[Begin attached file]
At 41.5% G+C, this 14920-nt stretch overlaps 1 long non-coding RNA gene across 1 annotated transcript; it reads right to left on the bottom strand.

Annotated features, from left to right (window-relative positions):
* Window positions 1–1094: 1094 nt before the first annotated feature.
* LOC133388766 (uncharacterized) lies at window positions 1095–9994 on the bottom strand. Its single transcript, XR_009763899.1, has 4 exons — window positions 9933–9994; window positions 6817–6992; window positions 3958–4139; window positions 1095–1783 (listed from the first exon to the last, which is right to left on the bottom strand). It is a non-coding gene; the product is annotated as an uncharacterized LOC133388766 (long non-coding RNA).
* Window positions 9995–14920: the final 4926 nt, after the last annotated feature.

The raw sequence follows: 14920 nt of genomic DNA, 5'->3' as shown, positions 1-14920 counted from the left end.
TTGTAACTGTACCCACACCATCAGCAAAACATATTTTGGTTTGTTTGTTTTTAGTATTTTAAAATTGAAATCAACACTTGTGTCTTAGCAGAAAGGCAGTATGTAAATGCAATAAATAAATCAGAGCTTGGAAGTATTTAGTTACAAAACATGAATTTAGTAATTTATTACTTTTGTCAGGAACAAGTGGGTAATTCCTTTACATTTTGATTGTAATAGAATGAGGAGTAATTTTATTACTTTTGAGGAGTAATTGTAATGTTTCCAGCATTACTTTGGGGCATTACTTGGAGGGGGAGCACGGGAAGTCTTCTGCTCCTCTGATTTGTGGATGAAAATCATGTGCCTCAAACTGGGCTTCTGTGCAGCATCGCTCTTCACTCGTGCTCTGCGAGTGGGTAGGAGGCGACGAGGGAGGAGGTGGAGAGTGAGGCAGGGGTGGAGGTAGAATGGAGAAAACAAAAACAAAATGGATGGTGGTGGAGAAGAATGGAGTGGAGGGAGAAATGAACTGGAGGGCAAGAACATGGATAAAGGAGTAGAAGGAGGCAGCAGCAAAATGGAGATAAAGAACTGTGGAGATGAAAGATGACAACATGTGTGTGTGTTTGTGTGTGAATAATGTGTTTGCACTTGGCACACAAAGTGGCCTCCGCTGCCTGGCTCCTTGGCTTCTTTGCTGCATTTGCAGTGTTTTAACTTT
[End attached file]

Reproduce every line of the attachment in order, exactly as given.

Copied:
At 41.5% G+C, this 14920-nt stretch overlaps 1 long non-coding RNA gene across 1 annotated transcript; it reads right to left on the bottom strand.

Annotated features, from left to right (window-relative positions):
* Window positions 1–1094: 1094 nt before the first annotated feature.
* LOC133388766 (uncharacterized) lies at window positions 1095–9994 on the bottom strand. Its single transcript, XR_009763899.1, has 4 exons — window positions 9933–9994; window positions 6817–6992; window positions 3958–4139; window positions 1095–1783 (listed from the first exon to the last, which is right to left on the bottom strand). It is a non-coding gene; the product is annotated as an uncharacterized LOC133388766 (long non-coding RNA).
* Window positions 9995–14920: the final 4926 nt, after the last annotated feature.

The raw sequence follows: 14920 nt of genomic DNA, 5'->3' as shown, positions 1-14920 counted from the left end.
TTGTAACTGTACCCACACCATCAGCAAAACATATTTTGGTTTGTTTGTTTTTAGTATTTTAAAATTGAAATCAACACTTGTGTCTTAGCAGAAAGGCAGTATGTAAATGCAATAAATAAATCAGAGCTTGGAAGTATTTAGTTACAAAACATGAATTTAGTAATTTATTACTTTTGTCAGGAACAAGTGGGTAATTCCTTTACATTTTGATTGTAATAGAATGAGGAGTAATTTTATTACTTTTGAGGAGTAATTGTAATGTTTCCAGCATTACTTTGGGGCATTACTTGGAGGGGGAGCACGGGAAGTCTTCTGCTCCTCTGATTTGTGGATGAAAATCATGTGCCTCAAACTGGGCTTCTGTGCAGCATCGCTCTTCACTCGTGCTCTGCGAGTGGGTAGGAGGCGACGAGGGAGGAGGTGGAGAGTGAGGCAGGGGTGGAGGTAGAATGGAGAAAACAAAAACAAAATGGATGGTGGTGGAGAAGAATGGAGTGGAGGGAGAAATGAACTGGAGGGCAAGAACATGGATAAAGGAGTAGAAGGAGGCAGCAGCAAAATGGAGATAAAGAACTGTGGAGATGAAAGATGACAACATGTGTGTGTGTTTGTGTGTGAATAATGTGTTTGCACTTGGCACACAAAGTGGCCTCCGCTGCCTGGCTCCTTGGCTTCTTTGCTGCATTTGCAGTGTTTTAACTTT